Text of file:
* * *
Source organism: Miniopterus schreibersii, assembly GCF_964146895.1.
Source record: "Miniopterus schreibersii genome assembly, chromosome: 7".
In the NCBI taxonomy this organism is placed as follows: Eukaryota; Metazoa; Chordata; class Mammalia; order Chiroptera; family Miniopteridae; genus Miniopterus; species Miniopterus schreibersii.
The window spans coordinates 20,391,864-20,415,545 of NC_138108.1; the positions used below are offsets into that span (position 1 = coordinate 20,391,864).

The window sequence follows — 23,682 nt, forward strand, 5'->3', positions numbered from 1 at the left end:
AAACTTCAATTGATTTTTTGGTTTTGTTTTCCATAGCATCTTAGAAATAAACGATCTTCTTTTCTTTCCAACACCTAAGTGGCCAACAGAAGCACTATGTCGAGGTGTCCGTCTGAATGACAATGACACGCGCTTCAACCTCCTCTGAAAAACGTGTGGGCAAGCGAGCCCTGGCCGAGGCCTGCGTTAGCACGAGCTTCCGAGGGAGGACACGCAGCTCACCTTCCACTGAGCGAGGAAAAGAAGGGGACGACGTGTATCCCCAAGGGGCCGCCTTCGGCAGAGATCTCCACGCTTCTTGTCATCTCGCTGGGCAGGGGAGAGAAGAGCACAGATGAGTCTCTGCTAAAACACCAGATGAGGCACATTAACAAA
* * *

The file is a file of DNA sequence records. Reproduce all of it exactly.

Source organism: Miniopterus schreibersii, assembly GCF_964146895.1.
Source record: "Miniopterus schreibersii genome assembly, chromosome: 7".
In the NCBI taxonomy this organism is placed as follows: Eukaryota; Metazoa; Chordata; class Mammalia; order Chiroptera; family Miniopteridae; genus Miniopterus; species Miniopterus schreibersii.
The window spans coordinates 20,391,864-20,415,545 of NC_138108.1; the positions used below are offsets into that span (position 1 = coordinate 20,391,864).

The window sequence follows — 23,682 nt, forward strand, 5'->3', positions numbered from 1 at the left end:
AAACTTCAATTGATTTTTTGGTTTTGTTTTCCATAGCATCTTAGAAATAAACGATCTTCTTTTCTTTCCAACACCTAAGTGGCCAACAGAAGCACTATGTCGAGGTGTCCGTCTGAATGACAATGACACGCGCTTCAACCTCCTCTGAAAAACGTGTGGGCAAGCGAGCCCTGGCCGAGGCCTGCGTTAGCACGAGCTTCCGAGGGAGGACACGCAGCTCACCTTCCACTGAGCGAGGAAAAGAAGGGGACGACGTGTATCCCCAAGGGGCCGCCTTCGGCAGAGATCTCCACGCTTCTTGTCATCTCGCTGGGCAGGGGAGAGAAGAGCACAGATGAGTCTCTGCTAAAACACCAGATGAGGCACATTAACAAA